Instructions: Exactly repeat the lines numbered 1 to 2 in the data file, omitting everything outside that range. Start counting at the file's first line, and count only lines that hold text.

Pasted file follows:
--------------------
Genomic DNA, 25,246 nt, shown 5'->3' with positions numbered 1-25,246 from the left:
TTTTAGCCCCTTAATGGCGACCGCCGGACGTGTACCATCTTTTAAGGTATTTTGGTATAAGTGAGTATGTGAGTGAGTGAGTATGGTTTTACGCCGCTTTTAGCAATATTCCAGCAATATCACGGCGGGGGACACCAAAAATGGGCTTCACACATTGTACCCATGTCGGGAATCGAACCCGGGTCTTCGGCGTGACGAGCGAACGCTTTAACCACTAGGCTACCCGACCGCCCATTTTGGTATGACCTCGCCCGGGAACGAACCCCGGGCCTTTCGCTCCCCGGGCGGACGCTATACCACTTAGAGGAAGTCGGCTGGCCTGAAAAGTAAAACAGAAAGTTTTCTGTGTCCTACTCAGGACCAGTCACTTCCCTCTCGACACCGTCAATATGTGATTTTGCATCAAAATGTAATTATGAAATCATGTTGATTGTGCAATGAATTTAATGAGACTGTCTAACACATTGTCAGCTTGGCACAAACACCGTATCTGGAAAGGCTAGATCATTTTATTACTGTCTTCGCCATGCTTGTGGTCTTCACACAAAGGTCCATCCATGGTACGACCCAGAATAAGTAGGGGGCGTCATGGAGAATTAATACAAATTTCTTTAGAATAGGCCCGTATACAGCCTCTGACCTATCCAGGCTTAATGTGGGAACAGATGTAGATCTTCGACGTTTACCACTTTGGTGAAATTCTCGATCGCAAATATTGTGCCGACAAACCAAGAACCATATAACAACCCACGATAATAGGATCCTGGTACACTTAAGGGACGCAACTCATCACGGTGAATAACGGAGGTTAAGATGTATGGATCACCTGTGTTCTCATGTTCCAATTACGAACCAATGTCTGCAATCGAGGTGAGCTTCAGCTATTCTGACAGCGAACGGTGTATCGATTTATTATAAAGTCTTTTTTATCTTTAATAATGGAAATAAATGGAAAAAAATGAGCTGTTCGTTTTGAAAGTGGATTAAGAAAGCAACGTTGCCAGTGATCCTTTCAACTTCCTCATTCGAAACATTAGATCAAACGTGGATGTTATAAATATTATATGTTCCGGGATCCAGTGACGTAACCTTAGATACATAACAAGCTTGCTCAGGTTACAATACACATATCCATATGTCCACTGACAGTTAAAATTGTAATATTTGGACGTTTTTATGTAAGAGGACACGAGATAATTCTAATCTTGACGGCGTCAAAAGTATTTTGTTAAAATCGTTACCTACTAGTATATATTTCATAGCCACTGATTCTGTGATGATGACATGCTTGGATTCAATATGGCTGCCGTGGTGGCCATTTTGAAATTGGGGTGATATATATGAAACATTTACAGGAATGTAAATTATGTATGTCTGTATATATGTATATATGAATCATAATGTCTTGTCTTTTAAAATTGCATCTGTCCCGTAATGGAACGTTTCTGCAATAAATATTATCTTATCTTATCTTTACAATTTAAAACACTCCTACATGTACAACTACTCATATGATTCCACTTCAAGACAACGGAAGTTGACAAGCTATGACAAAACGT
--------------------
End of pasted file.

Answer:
Genomic DNA, 25,246 nt, shown 5'->3' with positions numbered 1-25,246 from the left:
TTTTAGCCCCTTAATGGCGACCGCCGGACGTGTACCATCTTTTAAGGTATTTTGGTATAAGTGAGTATGTGAGTGAGTGAGTATGGTTTTACGCCGCTTTTAGCAATATTCCAGCAATATCACGGCGGGGGACACCAAAAATGGGCTTCACACATTGTACCCATGTCGGGAATCGAACCCGGGTCTTCGGCGTGACGAGCGAACGCTTTAACCACTAGGCTACCCGACCGCCCATTTTGGTATGACCTCGCCCGGGAACGAACCCCGGGCCTTTCGCTCCCCGGGCGGACGCTATACCACTTAGAGGAAGTCGGCTGGCCTGAAAAGTAAAACAGAAAGTTTTCTGTGTCCTACTCAGGACCAGTCACTTCCCTCTCGACACCGTCAATATGTGATTTTGCATCAAAATGTAATTATGAAATCATGTTGATTGTGCAATGAATTTAATGAGACTGTCTAACACATTGTCAGCTTGGCACAAACACCGTATCTGGAAAGGCTAGATCATTTTATTACTGTCTTCGCCATGCTTGTGGTCTTCACACAAAGGTCCATCCATGGTACGACCCAGAATAAGTAGGGGGCGTCATGGAGAATTAATACAAATTTCTTTAGAATAGGCCCGTATACAGCCTCTGACCTATCCAGGCTTAATGTGGGAACAGATGTAGATCTTCGACGTTTACCACTTTGGTGAAATTCTCGATCGCAAATATTGTGCCGACAAACCAAGAACCATATAACAACCCACGATAATAGGATCCTGGTACACTTAAGGGACGCAACTCATCACGGTGAATAACGGAGGTTAAGATGTATGGATCACCTGTGTTCTCATGTTCCAATTACGAACCAATGTCTGCAATCGAGGTGAGCTTCAGCTATTCTGACAGCGAACGGTGTATCGATTTATTATAAAGTCTTTTTTATCTTTAATAATGGAAATAAATGGAAAAAAATGAGCTGTTCGTTTTGAAAGTGGATTAAGAAAGCAACGTTGCCAGTGATCCTTTCAACTTCCTCATTCGAAACATTAGATCAAACGTGGATGTTATAAATATTATATGTTCCGGGATCCAGTGACGTAACCTTAGATACATAACAAGCTTGCTCAGGTTACAATACACATATCCATATGTCCACTGACAGTTAAAATTGTAATATTTGGACGTTTTTATGTAAGAGGACACGAGATAATTCTAATCTTGACGGCGTCAAAAGTATTTTGTTAAAATCGTTACCTACTAGTATATATTTCATAGCCACTGATTCTGTGATGATGACATGCTTGGATTCAATATGGCTGCCGTGGTGGCCATTTTGAAATTGGGGTGATATATATGAAACATTTACAGGAATGTAAATTATGTATGTCTGTATATATGTATATATGAATCATAATGTCTTGTCTTTTAAAATTGCATCTGTCCCGTAATGGAACGTTTCTGCAATAAATATTATCTTATCTTATCTTTACAATTTAAAACACTCCTACATGTACAACTACTCATATGATTCCACTTCAAGACAACGGAAGTTGACAAGCTATGACAAAACGT